9

Ion channels pump ions across the membrane.

The Na+–K+ pump preserves the cell’s resting potential by maintaining a larger concentration of K+ inside the cell and Na+ outside the cell. The pump uses ATP as energy.

10

synapse

The concentration of ions inside and outside of a neuron can be affected by neurotransmitters that are released into the synapse.

11

Within the axon terminals, the relative charge between the inside and outside of a neuron is called the ______ .

presynaptic potential.

12

Within the dendrites and soma, the relative charge between the inside and outside of a neuron is called the ____ .

postsynaptic potential.

13

Neural Transmission

When neurotransmitters are absorbed by the dendrites or soma, they can alter the postsynaptic potential.

Excitatory neurotransmitters cause the charge to become depolarized (more positive). This change is called an excitatory postsynaptic potential (EPSP).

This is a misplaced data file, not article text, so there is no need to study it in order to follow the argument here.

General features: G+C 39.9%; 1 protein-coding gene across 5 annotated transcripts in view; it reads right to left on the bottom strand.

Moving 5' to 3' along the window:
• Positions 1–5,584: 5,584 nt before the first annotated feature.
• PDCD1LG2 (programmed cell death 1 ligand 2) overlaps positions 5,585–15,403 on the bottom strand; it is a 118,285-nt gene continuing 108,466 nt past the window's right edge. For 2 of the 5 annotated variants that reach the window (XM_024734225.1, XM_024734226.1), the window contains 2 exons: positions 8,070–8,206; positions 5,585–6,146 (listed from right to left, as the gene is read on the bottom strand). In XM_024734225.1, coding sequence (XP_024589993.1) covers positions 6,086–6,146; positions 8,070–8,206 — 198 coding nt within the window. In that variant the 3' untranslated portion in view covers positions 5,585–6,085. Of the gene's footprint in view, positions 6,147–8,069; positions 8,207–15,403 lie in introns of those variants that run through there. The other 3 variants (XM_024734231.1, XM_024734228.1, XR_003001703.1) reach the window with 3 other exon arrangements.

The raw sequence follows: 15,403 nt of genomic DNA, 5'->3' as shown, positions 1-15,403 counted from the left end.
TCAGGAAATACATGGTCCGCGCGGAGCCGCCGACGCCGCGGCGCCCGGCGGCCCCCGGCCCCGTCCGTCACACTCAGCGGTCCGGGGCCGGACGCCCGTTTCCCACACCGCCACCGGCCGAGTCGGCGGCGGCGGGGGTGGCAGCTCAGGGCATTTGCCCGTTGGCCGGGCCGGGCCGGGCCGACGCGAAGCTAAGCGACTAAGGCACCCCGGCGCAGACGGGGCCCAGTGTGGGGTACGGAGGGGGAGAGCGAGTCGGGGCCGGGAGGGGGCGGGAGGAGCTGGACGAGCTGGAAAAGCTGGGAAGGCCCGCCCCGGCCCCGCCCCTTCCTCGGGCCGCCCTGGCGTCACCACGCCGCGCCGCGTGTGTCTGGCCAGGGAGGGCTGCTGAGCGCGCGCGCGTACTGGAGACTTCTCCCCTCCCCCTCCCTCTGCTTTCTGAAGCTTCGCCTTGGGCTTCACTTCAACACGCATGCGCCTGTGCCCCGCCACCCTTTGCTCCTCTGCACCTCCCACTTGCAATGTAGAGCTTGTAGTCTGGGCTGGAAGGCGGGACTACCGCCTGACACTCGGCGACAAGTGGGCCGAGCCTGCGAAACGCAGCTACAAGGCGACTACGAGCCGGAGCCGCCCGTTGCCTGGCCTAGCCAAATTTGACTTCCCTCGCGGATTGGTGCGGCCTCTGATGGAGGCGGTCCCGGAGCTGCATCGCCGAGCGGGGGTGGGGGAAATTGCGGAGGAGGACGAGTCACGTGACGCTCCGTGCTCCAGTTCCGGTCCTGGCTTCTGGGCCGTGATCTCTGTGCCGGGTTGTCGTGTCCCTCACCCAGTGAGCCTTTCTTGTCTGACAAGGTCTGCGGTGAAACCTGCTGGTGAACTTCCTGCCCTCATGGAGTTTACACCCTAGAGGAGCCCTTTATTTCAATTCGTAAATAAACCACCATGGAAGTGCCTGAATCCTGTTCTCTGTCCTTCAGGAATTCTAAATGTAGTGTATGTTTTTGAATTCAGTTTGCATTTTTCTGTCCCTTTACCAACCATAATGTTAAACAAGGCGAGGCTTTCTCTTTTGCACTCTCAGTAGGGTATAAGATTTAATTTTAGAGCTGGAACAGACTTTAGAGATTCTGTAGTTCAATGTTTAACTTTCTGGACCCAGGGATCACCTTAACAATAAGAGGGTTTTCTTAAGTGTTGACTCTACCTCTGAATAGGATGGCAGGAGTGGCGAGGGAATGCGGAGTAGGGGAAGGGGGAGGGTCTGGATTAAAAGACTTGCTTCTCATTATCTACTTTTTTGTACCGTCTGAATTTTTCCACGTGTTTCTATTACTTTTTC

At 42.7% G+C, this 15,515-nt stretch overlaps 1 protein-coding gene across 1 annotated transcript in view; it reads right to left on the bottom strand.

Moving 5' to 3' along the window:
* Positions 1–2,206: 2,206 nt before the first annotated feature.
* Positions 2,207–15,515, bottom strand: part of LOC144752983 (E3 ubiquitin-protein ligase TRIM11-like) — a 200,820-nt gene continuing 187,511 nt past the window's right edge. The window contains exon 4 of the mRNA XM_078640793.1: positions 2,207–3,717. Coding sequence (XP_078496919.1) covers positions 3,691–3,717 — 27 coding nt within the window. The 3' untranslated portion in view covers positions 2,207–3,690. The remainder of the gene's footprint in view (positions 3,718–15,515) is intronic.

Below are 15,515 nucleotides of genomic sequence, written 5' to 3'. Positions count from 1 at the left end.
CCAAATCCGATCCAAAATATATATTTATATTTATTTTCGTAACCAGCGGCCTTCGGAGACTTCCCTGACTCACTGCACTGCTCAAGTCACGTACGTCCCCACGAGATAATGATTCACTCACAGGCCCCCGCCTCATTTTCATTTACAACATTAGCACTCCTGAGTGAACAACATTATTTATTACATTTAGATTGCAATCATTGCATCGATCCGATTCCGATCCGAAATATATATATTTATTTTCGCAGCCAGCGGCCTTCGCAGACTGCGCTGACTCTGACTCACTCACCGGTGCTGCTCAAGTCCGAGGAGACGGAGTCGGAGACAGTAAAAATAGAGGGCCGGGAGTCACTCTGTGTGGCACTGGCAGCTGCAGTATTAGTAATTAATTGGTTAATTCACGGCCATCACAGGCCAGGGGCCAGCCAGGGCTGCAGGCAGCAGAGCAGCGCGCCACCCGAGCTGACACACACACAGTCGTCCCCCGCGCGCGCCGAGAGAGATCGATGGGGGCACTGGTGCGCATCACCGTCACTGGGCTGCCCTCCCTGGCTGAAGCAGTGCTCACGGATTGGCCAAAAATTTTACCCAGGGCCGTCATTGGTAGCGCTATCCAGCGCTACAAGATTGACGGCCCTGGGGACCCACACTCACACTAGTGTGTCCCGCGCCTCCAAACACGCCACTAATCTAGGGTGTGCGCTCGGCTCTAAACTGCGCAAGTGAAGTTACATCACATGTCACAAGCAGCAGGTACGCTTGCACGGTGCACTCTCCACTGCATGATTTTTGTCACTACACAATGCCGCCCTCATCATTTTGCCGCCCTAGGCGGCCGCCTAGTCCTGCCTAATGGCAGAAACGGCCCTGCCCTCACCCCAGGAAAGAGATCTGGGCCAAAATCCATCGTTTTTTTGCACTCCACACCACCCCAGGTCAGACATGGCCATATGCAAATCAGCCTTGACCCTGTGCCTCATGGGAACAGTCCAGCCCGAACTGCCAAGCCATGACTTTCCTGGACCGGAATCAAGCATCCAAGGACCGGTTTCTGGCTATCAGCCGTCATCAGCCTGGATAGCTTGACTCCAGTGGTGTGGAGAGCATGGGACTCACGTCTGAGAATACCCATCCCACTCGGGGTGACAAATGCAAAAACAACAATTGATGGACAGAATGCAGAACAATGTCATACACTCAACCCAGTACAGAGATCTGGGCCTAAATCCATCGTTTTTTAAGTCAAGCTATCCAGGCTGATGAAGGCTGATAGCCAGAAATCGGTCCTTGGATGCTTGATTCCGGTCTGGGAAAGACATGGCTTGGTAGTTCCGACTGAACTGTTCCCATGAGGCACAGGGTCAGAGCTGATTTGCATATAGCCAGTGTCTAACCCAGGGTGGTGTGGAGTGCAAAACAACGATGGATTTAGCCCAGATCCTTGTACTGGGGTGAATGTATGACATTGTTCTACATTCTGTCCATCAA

Inhibitory neurotransmitters cause the charge to become hyperpolarized (more negative). This change is called an inhibitory postsynaptic potential (IPSP).

Both EPSPs and IPSPs are produced by altering the relative concentration of ions between the inside and outside of the cell membrane.

14

Excitatory Neural Transmission

Excitatory neurotransmitters cause the charge to become depolarized (more positive).

This change is called an excitatory postsynaptic potential (EPSP).

15

Inhibitory Neural Transmission

Inhibitory neurotransmitters cause the charge to become hyperpolarized (more negative).

This change is called an inhibitory postsynaptic potential (IPSP).

16

hyperpolarized

Inhibitory neurotransmitters cause the charge to become hyperpolarized (more negative).

17

depolarized

Excitatory neurotransmitters cause the charge to become depolarized (more positive).

18

Gated Ion Channels, EPSPs

Gated Na+ Channel
Causes depolarization of Post-synaptic neuron

19

Gated Ion Channels, IPSPs

Gated K+ Channel
K+ leaves, Cl- enters

Causes hyperpolarization of Post-synaptic neuron

20

IPSPs and EPSPs are Graded Potentials

They vary in magnitude based on the quantity of neurotransmitters with which they are stimulated.

They travel passively and are attenuated (weakened) with distance.

21

axon hillock

the base of the axon

At the axon hillock, a cell’s potential is determined by the sum of all the excitatory & inhibitory inputs in the dendrites & soma.